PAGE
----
Children’s health alert: NEW study links BPA and DEHP to neurodevelopmental disorders
(NaturalHealth365) It is becoming increasingly difficult to reach adulthood without a compromised body and brain. Harmful chemicals and toxins are nearly ubiquitous as we transition through the first half of the 2020s. Sadly, some of those chemicals are causing lifelong problems in kids, tweens, and teens.
For example, a new study published in Plos One connects the chemicals DEHP (Di-2-ethylhexyl phthalate) and BPA (Bisphenol-A) to neurodevelopmental disorders. DEHP is a chemical that serves as a plasticizer in consumer products, and BPA is a chemical compound used to generate polycarbonate plastics to make some types of beverage containers, plastic dinnerware, car parts, and toys. The study’s authors insist there is a strong link between these harmful additives and impaired neurodevelopmental disorders. It has also been alleged that such additives may cause autism.
Plastic is convenient, yet it is a silent threat to human health
Rowan University scientists are sounding the alarm, questioning whether our collective dependence on plastic for consumer capitalism has backfired. The scientists identified a troubling link between plastic additives and brain health, including neurodevelopmental disorders such as attention deficit hyperactivity disorder (ADHD) and autism. As highlighted below, some kids with neurodevelopmental disorders struggle to clear out BPA from their systems, ultimately extending exposure and continued health problems.
The research team gauged the efficiency of the detoxification process in three groups of kids from New Jersey medical school clinics. One group consisted of 66 kids with autism. The second group consisted of 46 kids with ADHD. The final group, a control group, consisted of 37 kids without neurodevelopmental disorders.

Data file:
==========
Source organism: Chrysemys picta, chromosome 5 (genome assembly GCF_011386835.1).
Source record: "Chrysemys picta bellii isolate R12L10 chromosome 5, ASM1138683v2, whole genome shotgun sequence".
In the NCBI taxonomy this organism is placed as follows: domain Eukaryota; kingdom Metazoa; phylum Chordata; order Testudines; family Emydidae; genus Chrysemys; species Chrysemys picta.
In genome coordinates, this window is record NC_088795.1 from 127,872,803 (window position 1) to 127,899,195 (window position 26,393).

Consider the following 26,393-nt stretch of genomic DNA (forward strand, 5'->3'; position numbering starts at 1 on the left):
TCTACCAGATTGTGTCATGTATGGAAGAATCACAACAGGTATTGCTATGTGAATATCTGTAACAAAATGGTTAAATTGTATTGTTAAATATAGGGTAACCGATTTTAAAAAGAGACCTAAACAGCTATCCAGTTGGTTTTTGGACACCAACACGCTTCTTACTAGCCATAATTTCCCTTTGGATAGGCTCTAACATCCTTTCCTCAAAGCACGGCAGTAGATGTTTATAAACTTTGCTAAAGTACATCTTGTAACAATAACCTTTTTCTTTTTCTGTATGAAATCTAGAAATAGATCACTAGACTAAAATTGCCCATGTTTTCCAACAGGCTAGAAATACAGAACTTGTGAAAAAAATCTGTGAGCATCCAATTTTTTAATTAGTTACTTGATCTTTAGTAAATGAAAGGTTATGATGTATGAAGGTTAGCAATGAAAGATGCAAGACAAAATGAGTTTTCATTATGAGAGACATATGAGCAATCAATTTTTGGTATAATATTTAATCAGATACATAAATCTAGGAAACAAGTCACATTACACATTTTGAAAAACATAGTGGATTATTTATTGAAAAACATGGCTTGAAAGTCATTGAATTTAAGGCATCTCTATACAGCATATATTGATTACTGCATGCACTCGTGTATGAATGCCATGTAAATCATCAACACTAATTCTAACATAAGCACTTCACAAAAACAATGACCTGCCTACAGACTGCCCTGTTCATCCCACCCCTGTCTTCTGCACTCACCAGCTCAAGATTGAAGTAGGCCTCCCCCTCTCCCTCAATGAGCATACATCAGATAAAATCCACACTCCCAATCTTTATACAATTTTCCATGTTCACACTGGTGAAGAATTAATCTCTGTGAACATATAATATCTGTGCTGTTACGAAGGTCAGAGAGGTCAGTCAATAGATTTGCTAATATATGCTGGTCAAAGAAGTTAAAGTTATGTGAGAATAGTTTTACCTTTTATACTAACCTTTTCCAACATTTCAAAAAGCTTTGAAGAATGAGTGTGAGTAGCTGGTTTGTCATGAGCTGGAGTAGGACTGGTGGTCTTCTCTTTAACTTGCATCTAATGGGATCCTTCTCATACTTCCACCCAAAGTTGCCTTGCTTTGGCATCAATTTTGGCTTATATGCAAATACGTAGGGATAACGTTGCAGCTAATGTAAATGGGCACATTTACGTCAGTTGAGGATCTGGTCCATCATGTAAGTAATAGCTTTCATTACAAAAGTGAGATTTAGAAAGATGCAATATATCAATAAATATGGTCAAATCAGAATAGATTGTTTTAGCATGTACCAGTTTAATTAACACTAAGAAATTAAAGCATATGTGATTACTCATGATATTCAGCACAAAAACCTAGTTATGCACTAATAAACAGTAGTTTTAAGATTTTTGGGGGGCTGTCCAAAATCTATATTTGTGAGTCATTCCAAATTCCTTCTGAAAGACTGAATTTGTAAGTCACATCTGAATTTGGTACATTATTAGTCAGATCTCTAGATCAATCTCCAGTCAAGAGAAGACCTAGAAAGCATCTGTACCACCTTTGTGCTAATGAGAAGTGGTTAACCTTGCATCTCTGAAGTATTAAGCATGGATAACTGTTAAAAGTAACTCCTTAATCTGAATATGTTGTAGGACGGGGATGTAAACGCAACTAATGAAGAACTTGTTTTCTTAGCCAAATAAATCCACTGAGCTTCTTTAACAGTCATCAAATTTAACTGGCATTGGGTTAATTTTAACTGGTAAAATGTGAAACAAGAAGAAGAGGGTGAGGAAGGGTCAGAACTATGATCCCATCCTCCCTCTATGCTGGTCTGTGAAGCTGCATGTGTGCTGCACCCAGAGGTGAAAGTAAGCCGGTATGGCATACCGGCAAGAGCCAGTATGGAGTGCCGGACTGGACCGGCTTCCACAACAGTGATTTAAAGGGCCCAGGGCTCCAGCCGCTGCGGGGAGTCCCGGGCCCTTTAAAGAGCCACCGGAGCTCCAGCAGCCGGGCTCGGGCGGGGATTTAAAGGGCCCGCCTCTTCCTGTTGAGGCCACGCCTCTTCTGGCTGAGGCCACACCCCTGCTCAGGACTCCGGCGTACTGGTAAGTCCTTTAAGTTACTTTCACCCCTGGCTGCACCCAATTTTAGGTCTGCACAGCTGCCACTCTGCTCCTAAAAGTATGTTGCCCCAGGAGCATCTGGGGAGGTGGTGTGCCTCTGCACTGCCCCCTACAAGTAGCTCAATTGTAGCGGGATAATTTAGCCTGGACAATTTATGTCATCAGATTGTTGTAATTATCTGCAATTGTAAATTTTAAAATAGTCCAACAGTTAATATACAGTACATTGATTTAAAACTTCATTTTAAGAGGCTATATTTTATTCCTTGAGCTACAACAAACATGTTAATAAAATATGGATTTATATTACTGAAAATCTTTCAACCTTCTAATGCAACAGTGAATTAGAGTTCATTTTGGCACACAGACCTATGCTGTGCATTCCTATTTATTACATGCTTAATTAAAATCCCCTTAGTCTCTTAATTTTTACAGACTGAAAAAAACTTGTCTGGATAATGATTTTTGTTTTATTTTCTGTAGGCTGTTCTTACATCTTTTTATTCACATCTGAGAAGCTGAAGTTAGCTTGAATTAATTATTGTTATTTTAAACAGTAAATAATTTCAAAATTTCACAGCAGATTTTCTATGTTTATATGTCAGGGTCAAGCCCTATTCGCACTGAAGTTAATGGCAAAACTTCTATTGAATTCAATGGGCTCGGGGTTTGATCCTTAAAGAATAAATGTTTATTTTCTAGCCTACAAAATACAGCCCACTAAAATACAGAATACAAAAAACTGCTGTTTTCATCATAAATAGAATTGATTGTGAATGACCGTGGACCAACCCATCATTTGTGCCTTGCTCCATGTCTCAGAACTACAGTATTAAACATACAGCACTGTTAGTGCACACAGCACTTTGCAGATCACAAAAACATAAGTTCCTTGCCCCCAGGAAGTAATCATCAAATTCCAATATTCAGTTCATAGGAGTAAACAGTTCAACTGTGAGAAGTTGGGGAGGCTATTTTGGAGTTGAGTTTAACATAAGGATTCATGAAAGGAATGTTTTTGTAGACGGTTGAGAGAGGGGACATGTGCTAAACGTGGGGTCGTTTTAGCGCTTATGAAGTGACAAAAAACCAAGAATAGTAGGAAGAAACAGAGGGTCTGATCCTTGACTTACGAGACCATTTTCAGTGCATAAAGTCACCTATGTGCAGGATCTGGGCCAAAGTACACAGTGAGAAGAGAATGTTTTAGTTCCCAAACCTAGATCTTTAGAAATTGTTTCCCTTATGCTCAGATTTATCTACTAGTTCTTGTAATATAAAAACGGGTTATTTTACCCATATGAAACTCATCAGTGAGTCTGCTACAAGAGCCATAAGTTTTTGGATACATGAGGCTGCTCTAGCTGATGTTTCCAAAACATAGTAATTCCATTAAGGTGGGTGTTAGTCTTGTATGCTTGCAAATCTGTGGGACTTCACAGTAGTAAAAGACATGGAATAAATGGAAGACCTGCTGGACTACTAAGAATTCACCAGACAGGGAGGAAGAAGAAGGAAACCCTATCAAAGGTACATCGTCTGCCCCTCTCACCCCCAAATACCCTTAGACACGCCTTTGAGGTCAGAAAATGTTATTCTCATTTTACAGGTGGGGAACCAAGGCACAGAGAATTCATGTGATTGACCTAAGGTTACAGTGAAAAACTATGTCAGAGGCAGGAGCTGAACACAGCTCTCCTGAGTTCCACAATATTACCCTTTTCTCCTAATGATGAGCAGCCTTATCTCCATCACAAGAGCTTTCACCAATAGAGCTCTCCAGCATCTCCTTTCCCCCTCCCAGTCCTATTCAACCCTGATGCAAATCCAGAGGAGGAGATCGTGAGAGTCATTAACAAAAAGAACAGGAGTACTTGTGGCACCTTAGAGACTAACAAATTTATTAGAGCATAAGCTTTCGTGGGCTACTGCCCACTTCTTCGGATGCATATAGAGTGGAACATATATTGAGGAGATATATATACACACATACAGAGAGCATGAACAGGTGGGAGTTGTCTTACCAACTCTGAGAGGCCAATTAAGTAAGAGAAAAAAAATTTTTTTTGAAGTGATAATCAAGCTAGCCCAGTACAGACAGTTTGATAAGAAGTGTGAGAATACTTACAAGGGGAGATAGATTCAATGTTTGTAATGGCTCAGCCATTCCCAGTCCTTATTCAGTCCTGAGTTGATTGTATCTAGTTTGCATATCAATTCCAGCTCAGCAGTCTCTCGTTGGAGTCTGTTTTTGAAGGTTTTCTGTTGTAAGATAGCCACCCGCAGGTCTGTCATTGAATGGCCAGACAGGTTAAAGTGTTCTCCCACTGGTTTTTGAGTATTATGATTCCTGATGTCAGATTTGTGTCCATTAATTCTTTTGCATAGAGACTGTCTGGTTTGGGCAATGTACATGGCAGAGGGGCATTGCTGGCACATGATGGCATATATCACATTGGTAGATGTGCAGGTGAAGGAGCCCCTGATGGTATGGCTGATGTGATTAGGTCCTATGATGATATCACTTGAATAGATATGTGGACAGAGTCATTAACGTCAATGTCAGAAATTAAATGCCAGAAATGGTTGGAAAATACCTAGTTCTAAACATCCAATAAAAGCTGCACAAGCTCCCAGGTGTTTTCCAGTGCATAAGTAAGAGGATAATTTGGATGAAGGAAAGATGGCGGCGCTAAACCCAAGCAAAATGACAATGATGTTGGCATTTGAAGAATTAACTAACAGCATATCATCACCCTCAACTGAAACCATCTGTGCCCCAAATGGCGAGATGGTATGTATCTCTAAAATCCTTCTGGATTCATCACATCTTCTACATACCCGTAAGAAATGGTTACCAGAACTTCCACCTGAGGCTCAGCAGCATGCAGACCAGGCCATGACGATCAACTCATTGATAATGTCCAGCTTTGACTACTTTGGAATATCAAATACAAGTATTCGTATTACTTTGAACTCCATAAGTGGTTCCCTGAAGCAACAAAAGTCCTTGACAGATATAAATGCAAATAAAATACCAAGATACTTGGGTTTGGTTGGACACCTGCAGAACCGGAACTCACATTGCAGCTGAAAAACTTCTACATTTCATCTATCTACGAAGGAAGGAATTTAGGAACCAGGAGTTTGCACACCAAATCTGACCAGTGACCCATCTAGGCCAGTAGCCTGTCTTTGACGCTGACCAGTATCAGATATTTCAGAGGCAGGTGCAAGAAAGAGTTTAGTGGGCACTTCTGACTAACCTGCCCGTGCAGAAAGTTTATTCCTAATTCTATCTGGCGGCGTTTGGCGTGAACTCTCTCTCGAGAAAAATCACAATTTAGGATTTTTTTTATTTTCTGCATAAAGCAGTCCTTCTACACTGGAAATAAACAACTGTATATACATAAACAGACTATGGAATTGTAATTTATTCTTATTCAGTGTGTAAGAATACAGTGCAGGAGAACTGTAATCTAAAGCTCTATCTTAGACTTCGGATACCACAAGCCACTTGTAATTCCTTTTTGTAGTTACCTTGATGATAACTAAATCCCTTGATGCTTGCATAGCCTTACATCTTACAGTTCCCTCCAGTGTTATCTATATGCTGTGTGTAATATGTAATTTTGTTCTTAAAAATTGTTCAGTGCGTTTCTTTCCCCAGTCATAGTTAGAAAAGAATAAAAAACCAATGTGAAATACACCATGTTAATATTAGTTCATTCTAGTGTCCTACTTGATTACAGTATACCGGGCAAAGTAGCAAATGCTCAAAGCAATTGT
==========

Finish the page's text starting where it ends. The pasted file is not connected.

The researchers gauged glucuronidation efficiency in the three groups of kids. Glucuronidation is a process that makes substances that are insoluble more soluble in water, ensuring urination eliminates potentially harmful particles. The scientists performed the analysis by collecting urine samples from the kids comprising each study group.
The study results have parents questioning their approach to consumerism
The researchers determined a meaningful percentage of kids with ADHD or autism struggle to detoxify, meaning their livers struggle to eliminate BPA. The scientists determined kids with autism displayed a 10% reduction in BPA removal efficiency. The scientists also determined kids with ADHD were 17% less efficient at clearing out BPA than kids without ADHD. However, not all kids with ADHD or autism struggle to clear BPA from the system.
Glucuronidation is clearly compromised in some kids who have either ADHD or autism. The pressing question is whether heightened exposure to BPA occurs when infants are in the womb or after birth. Moreover, there are also competing theories, such as the theory that child immunization is linked to autism, ADHD, and additional disorders.
Surprising ways to reduce your exposure to BPA and DEHP
You have the ability to reduce your exposure to harmful chemicals like BPA and DEHP. BPA is commonly ingested through the consumption of packaged and canned foods, including canned fruits and vegetables, where BPA is used in the lining to prevent metal contamination. Additionally, various consumer products with plastic packaging, such as water bottles, soda bottles, and beer bottles, also contain BPA.
If you choose to consume canned foods, it’s advisable to rinse the contents of the can before eating. Avoid heating food in plastic containers, as BPA can break down at high temperatures. Transition from K-cups to traditional coffee preparation methods and opt for tableware made from materials other than plastic.
Obviously, avoid using household cookware and containers with BPA. For a healthy alternative, look into buying high-quality cast iron or ceramic pots and pans. Plus, make a habit of storing food in glass containers, not plastic.
It’s worth noting that even the thermal paper used for printing receipts from cash registers contains BPA. Simply touching a receipt can transfer the chemical to your skin, potentially allowing it to enter your bloodstream. Whenever possible, consider declining paper receipts or requesting that the receipt be sent via email to minimize the risk of BPA contact.
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